LEOLA, Pa. -- Farmers are independent by nature, and Ivan "Pip" Ravegum seems no exception. Yet the veteran manager of Grey-stone Manor Farms here welcomes a set of government regulations telling him how to handle the 5,000 tons of manure produced annually by his herd of 425 steers.
"It's going to help clean up the Chesapeake Bay, there's no doubt about that," said Ravegum, 63. The creek that runs through the Lancaster County farm feeds ultimately into the Susquehanna River, the bay's largest tributary.
Nearly two months ago, under a pioneering law, Pennsylvania began to regulate farmers' use of animal manure to fertilize their crops. Greystone Manor was the first of 2,500 farms that state officials estimate will be required to curb nutrient-polluted runoff washing from their fields into nearby streams.
In the wake of the Pfiesteria outbreaks last summer on the lower Eastern Shore, some in Annapolis are looking at the Pennsylvania law as a model for how Maryland should attack its farm runoff, which has been linked with the proliferation of fish-killing microorganisms in the Chesapeake.
"To me, it looks like it's the right way to run a nutrient-management program," said state Sen. Brian E. Frosh. The Montgomery County Democrat, chairman of the environment subcommittee, said he will introduce a bill patterned after Pennsylvania's law to regulate farm manure use unless Gov. Parris N. Glendening proposes similar legislation. The governor has yet to say what he will do.
Maryland farmers are likely to fight moves to regulate them, said Steve Weber, president of the state Farm Bureau. He contended that, compared with farmers in Pennsylvania, they have done more to curb runoff voluntarily, with self-imposed limits on fertilizer on more than 900,000 acres of croplands statewide.
"The folks that have animal waste, they don't need penalties. They need help," said Weber.
In Pennsylvania, opinions are just as divided about government regulation, but with a switch. Farmers for the most part accept the state-required runoff controls, while environmentalists are skeptical about their value.
John Bell, governmental affairs counsel for the Pennsylvania Farm Bureau, said of his 25,000 members: "They're not doing cartwheels, but I think they appreciate the need for responsible action."
Among other things, the Pennsylvania controls are accompanied cost incentives and measures to protect farmers against nuisance complaints.
Lamonte Garber, a farm specialist with the Chesapeake Bay Foundation in Harrisburg, said the regulations are riddled with loopholes and compromises that weaken the intent of the law.
"Yes, Maryland could learn some things from the Pennsylvania experience," Garber said, "but we would want them to go well beyond what Pennsylvania has done."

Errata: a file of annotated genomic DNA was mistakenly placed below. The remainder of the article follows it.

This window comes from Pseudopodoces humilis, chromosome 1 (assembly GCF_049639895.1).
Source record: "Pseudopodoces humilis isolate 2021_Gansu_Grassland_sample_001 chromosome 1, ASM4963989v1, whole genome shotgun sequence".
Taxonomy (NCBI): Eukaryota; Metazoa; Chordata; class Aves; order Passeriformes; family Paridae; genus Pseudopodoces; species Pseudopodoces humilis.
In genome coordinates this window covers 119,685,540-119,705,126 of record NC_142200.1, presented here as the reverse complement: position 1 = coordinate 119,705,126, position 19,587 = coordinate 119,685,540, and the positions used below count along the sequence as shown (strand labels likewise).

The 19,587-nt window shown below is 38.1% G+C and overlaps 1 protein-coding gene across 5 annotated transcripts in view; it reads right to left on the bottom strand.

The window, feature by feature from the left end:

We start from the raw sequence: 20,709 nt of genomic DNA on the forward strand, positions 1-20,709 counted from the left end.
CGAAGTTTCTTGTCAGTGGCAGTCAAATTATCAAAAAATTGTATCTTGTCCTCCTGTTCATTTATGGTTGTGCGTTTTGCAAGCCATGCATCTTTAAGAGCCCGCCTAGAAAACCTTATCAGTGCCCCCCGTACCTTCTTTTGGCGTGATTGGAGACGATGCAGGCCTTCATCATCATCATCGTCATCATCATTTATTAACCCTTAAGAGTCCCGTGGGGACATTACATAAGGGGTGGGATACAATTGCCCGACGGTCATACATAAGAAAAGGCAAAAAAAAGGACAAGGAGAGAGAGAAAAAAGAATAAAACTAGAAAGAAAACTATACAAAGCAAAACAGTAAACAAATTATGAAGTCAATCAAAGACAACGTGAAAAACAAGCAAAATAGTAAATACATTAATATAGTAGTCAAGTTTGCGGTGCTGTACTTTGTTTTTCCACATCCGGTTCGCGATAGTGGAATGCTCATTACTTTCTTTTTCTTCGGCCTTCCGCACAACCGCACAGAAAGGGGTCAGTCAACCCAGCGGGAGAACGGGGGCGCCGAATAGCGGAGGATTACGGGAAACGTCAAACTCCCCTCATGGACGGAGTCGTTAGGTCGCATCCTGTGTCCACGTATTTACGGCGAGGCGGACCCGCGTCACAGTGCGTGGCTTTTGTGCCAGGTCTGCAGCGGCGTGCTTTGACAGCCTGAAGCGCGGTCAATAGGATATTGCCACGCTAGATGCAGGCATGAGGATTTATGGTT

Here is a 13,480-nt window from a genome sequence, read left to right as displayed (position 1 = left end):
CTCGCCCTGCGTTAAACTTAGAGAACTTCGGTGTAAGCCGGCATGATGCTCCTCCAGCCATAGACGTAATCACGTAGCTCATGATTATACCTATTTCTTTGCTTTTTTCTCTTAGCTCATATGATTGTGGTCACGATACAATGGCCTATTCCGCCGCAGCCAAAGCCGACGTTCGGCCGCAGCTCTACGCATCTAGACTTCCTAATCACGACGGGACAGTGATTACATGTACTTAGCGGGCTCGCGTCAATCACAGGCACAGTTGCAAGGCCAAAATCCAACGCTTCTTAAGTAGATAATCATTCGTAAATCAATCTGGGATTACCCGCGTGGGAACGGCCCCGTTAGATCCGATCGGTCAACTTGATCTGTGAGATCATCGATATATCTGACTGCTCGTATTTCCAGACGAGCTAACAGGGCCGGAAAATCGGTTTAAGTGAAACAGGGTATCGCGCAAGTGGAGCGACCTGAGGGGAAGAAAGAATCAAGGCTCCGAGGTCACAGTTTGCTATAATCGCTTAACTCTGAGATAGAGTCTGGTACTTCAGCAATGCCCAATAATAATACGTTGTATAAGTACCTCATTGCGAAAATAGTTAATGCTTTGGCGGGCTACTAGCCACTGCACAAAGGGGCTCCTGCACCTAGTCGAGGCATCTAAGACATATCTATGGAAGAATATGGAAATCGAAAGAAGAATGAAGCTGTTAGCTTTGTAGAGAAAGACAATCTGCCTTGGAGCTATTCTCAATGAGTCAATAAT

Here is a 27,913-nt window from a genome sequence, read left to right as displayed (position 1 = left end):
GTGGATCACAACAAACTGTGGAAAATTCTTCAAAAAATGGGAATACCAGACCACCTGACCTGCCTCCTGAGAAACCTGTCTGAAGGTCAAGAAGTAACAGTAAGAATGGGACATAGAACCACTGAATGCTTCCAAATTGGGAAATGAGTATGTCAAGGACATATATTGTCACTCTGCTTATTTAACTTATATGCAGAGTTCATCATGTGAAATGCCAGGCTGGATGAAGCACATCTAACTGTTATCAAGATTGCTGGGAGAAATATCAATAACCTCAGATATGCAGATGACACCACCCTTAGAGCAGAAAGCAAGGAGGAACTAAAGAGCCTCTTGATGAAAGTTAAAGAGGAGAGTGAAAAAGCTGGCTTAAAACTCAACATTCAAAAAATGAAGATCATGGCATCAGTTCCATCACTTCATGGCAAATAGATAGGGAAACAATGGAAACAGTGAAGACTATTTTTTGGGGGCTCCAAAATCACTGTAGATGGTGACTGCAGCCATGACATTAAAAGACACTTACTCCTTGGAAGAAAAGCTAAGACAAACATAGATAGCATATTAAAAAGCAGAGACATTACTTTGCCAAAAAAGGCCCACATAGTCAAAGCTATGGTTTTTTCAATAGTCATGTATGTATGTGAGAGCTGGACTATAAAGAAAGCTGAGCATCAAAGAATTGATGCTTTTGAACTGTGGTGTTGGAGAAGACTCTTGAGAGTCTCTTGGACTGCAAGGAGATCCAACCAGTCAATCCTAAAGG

Pennsylvania's nutrient-management law was the first of its kind in the country when it was enacted in 1993. It took effect in October after four years of bruising negotiations among farmers, state officials and environmentalists over how it would work.
"It was a tough drag," recalled Doug Goodlander, head of nutrient management in the Pennsylvania Department of Agriculture.
The outcome of 20,000 hours of public hearings and haggling is a program that balances environmental protection against what farmers can afford to do, he said, and neither side got everything it wanted.
Farms with more than 2,000 pounds of livestock or poultry per acre of farmland must develop plans by Oct. 1 for storing and using their manure. They have an additional three years to do what the plans specify.
State helps pay
To ease the burden on affected farmers, the state has offered to pay up to 75 percent of the cost of preparing the plans, which can run from $300 to $700, by one estimate. More state aid is promised, although not budgeted, to help farmers build manure storage tanks or lagoons and other runoff controls.
Although the regulations apply to only 5 percent to 10 percent of the state's farms, officials estimate that 60 percent of those covered are in the sensitive Susquehanna watershed in southeastern Pennsylvania.
In the past two months, Goodlander said, the state has received many inquiries about how to comply with the law, including from representatives of large pork and poultry processing companies. The companies contract with Pennsylvania farmers to raise their animals.
"I think it's something we can all live with," said Mark Lovette, a production manager for Tyson Foods.
The Arkansas-based poultry producer gets 500,000 broilers a week from 85 contract growers in southeastern Pennsylvania, he said, and the company buys most of the manure the birds produce and sells it as fertilizer to nearby mushroom growers.
"We're going to help them do what they need to find a proper home for it," Lovette said of his growers' manure. "But we can't be responsible for all of it."